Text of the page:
Dubai-based Emirates Airline has repeatedly criticised the plane maker over delivery delays.

Emirates’ chief operating officer Adel Al Redha told The National last week said that a failure by Boeing to deliver 777X jets by mid-2025 would no longer be justifiable as the company has had plenty of time to work on tests and certification.

Omar Arekat, Boeing's vice president of commercial sales and marketing in the Middle East and Africa. Photo: Boeing

737 Max opportunities

Asked if there were any regional takers for the 737 Max jets that Boeing has sought to offload from mainland Chinese carriers, Mr Arekat said that the narrow-body workhorse has a backlog sold out through to 2025 to 2026.

The company is pursuing a “number of opportunities” for the 737 Max in the Middle East and Africa, he said.

“We have the right baseline and right platform to grow from,” Mr Arekat said.

“There has been a lot of interest expressed in acquiring or adding the Max to potential airlines' fleet.”

Regional customers include flydubai, Qatar Airways, Oman Air, Ethiopian Airlines and Royal Air Maroc.

Supply chain woes

With airlines around the world seeking modern, fuel-efficient aircraft to meet the surge in air travel demand following the Covid-19 pandemic, lingering supply chain issues have continued to plague the aviation industry.

This has hampered aircraft production by major manufacturers and caused jet delivery delays.

“The whole ecosystem for our industry has been impacted,” Mr Arekat said.

“The supply chain is something we are watching very carefully, we are connecting with our suppliers to make sure they have access to the right resources.”

“There is an effect we're seeing today on production,” Mr Arekat said, adding that Boeing and its suppliers are taking steps to mitigate it and that the “capacity shortage will be recovered in a timely fashion”.

“This is a considerable issue and it is the limiting factor for our industry production, we know the demand is there and the market is there, it's just that supply cannot catch up,” he said, citing the pandemic, an industry workforce shrunk by the crisis and a sudden rebound in travel demand.

Resolving this bottleneck will depend on whether or not demand continues to grow at the same pace and if the manufacturing capacity can catch up quickly, Mr Arekat said.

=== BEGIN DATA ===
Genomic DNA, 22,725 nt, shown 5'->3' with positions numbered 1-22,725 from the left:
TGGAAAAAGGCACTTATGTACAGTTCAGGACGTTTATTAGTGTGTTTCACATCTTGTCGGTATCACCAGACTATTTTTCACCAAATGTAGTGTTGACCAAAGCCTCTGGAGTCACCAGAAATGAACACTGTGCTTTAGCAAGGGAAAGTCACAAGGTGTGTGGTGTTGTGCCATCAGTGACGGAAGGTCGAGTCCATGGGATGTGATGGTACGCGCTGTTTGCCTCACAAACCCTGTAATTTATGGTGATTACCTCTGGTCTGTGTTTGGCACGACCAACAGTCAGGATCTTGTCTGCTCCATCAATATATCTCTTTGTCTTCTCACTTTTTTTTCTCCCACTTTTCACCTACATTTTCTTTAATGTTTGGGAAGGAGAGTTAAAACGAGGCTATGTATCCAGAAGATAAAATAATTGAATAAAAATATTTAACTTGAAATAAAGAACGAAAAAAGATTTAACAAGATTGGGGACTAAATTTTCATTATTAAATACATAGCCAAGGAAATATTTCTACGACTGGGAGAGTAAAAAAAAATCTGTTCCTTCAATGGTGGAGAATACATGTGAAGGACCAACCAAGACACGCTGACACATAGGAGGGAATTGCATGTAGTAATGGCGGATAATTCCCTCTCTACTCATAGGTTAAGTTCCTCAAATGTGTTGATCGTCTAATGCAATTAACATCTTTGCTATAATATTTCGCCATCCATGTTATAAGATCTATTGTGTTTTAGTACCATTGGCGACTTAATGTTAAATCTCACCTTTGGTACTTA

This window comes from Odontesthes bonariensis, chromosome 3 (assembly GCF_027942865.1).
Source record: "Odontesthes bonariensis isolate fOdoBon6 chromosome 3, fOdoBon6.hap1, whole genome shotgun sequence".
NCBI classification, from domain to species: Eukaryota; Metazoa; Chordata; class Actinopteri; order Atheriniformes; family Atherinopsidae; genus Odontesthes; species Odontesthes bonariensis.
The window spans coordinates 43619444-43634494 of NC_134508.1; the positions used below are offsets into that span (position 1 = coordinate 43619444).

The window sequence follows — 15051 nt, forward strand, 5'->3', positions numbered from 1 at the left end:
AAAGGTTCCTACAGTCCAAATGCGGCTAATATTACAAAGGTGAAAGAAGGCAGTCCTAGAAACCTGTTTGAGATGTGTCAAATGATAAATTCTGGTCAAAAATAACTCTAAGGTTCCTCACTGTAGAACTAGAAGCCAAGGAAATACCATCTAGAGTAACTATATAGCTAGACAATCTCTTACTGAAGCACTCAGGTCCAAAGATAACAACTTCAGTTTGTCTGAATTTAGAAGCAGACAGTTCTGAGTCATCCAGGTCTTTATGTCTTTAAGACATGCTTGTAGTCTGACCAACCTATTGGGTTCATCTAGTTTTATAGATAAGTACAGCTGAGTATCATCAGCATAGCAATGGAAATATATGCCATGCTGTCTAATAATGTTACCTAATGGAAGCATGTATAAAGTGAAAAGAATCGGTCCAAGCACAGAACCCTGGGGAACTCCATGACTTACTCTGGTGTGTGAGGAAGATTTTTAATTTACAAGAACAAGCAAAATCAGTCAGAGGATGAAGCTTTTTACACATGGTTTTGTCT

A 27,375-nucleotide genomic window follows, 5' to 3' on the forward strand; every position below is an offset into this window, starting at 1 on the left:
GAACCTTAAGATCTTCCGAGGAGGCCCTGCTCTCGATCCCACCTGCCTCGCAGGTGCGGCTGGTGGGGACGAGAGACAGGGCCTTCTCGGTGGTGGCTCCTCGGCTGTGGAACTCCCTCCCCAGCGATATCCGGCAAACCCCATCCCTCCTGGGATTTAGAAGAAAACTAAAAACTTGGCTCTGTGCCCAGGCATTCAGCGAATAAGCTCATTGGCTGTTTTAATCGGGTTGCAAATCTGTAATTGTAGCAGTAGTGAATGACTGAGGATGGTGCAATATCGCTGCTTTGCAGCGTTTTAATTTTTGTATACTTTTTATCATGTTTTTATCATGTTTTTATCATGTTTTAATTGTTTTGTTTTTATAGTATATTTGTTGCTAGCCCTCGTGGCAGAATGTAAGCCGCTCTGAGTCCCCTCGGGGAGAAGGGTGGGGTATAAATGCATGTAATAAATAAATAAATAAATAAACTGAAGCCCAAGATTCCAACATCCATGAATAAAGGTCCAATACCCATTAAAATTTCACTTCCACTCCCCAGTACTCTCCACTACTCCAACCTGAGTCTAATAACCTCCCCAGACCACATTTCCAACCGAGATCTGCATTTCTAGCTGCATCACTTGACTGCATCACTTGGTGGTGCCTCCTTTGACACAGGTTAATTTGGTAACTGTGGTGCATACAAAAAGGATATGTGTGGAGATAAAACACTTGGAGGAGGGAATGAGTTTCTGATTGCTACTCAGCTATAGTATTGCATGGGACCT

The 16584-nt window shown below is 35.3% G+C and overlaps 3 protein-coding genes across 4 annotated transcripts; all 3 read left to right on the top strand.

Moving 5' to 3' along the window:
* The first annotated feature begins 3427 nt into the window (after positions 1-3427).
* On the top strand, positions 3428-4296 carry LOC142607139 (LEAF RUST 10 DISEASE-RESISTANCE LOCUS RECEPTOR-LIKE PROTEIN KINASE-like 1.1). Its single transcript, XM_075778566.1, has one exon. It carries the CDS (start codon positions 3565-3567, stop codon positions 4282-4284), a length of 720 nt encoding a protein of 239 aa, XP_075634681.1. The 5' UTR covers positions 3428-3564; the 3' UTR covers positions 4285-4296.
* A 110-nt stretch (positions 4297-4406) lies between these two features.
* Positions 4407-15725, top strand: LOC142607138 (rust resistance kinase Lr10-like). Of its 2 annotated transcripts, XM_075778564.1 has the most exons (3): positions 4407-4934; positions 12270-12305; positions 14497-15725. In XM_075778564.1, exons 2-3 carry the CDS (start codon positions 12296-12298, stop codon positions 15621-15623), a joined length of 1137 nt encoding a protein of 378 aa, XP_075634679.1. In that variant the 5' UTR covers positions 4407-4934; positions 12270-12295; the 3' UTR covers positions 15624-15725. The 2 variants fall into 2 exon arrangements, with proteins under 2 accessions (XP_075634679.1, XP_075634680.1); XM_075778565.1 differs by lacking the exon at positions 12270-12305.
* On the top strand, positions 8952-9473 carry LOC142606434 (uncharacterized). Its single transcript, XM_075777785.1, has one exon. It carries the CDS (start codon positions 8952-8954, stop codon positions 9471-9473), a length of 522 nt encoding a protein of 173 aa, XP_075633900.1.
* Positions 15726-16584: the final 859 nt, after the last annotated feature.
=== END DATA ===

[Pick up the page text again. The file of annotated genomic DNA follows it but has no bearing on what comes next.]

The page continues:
'Resilient' jet demand

Asked about the impact of looming recession fears, inflation and higher oil prices on airlines' demand for new aircraft, Mr Arekat said that while the industry has always been “sensitive” to economic changes, it remains “resilient”.

“The industry has shrunk in terms of supply during the pandemic and now we are talking about not being able to catch up to demand, so we're already behind in terms of providing the capacity required by the market,” he said.

“There might be an economic slowdown that would have an impact on airlines but I believe this would be short-term,” Mr Arekat said.

“But if you look in the medium- to long-term, our industry is heading in the right path.”

A major challenge ahead for the aviation industry will be finding ways to “commercialise” the production of sustainable aviation fuels (SAF) with the least disruption to infrastructure, Mr Arekat said.

As airlines seek to meet their net-zero carbon goals by 2050, the near-term solution to reduce their carbon footprint lies in increasing the use of SAF by raising production volumes and reducing its prices, according to Mr Arekat.

“We need to have collaborative efforts between the airlines, the OEMs [original equipment manufacturers], airports, government bodies, regulators and other experts to make sure we have the funding channel for [SAF] so that it is available abundantly.”

Updated: November 18, 2022, 4:30 AM